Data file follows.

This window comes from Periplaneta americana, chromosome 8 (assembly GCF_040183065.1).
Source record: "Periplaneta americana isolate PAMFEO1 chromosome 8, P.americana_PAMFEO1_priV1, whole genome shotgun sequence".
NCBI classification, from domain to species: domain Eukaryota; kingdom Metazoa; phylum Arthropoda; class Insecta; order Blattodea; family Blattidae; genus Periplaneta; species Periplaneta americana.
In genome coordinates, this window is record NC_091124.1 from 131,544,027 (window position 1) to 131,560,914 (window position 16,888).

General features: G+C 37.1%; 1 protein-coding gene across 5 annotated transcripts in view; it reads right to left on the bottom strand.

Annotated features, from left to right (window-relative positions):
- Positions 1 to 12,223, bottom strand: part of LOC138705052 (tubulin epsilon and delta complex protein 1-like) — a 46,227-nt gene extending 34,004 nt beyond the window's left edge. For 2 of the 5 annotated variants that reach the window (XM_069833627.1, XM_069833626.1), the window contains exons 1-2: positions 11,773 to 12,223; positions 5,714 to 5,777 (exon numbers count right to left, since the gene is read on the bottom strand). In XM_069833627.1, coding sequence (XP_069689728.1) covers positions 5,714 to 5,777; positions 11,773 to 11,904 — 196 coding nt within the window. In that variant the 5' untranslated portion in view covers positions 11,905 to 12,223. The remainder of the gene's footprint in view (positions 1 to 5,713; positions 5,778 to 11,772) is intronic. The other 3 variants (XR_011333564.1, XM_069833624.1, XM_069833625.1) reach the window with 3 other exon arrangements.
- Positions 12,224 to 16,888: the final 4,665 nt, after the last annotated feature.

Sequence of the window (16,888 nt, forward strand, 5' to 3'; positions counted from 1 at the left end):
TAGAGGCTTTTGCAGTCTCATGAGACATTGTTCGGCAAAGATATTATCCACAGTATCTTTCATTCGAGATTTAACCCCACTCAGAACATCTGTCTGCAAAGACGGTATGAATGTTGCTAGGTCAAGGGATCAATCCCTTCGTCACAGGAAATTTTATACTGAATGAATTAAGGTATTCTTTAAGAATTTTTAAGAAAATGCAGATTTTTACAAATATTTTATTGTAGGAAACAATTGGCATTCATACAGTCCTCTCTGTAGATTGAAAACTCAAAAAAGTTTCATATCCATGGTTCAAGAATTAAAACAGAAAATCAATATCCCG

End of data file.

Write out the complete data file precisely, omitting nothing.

This window comes from Periplaneta americana, chromosome 8 (assembly GCF_040183065.1).
Source record: "Periplaneta americana isolate PAMFEO1 chromosome 8, P.americana_PAMFEO1_priV1, whole genome shotgun sequence".
NCBI classification, from domain to species: domain Eukaryota; kingdom Metazoa; phylum Arthropoda; class Insecta; order Blattodea; family Blattidae; genus Periplaneta; species Periplaneta americana.
In genome coordinates, this window is record NC_091124.1 from 131,544,027 (window position 1) to 131,560,914 (window position 16,888).

General features: G+C 37.1%; 1 protein-coding gene across 5 annotated transcripts in view; it reads right to left on the bottom strand.

Annotated features, from left to right (window-relative positions):
- Positions 1 to 12,223, bottom strand: part of LOC138705052 (tubulin epsilon and delta complex protein 1-like) — a 46,227-nt gene extending 34,004 nt beyond the window's left edge. For 2 of the 5 annotated variants that reach the window (XM_069833627.1, XM_069833626.1), the window contains exons 1-2: positions 11,773 to 12,223; positions 5,714 to 5,777 (exon numbers count right to left, since the gene is read on the bottom strand). In XM_069833627.1, coding sequence (XP_069689728.1) covers positions 5,714 to 5,777; positions 11,773 to 11,904 — 196 coding nt within the window. In that variant the 5' untranslated portion in view covers positions 11,905 to 12,223. The remainder of the gene's footprint in view (positions 1 to 5,713; positions 5,778 to 11,772) is intronic. The other 3 variants (XR_011333564.1, XM_069833624.1, XM_069833625.1) reach the window with 3 other exon arrangements.
- Positions 12,224 to 16,888: the final 4,665 nt, after the last annotated feature.

Sequence of the window (16,888 nt, forward strand, 5' to 3'; positions counted from 1 at the left end):
TAGAGGCTTTTGCAGTCTCATGAGACATTGTTCGGCAAAGATATTATCCACAGTATCTTTCATTCGAGATTTAACCCCACTCAGAACATCTGTCTGCAAAGACGGTATGAATGTTGCTAGGTCAAGGGATCAATCCCTTCGTCACAGGAAATTTTATACTGAATGAATTAAGGTATTCTTTAAGAATTTTTAAGAAAATGCAGATTTTTACAAATATTTTATTGTAGGAAACAATTGGCATTCATACAGTCCTCTCTGTAGATTGAAAACTCAAAAAAGTTTCATATCCATGGTTCAAGAATTAAAACAGAAAATCAATATCCCG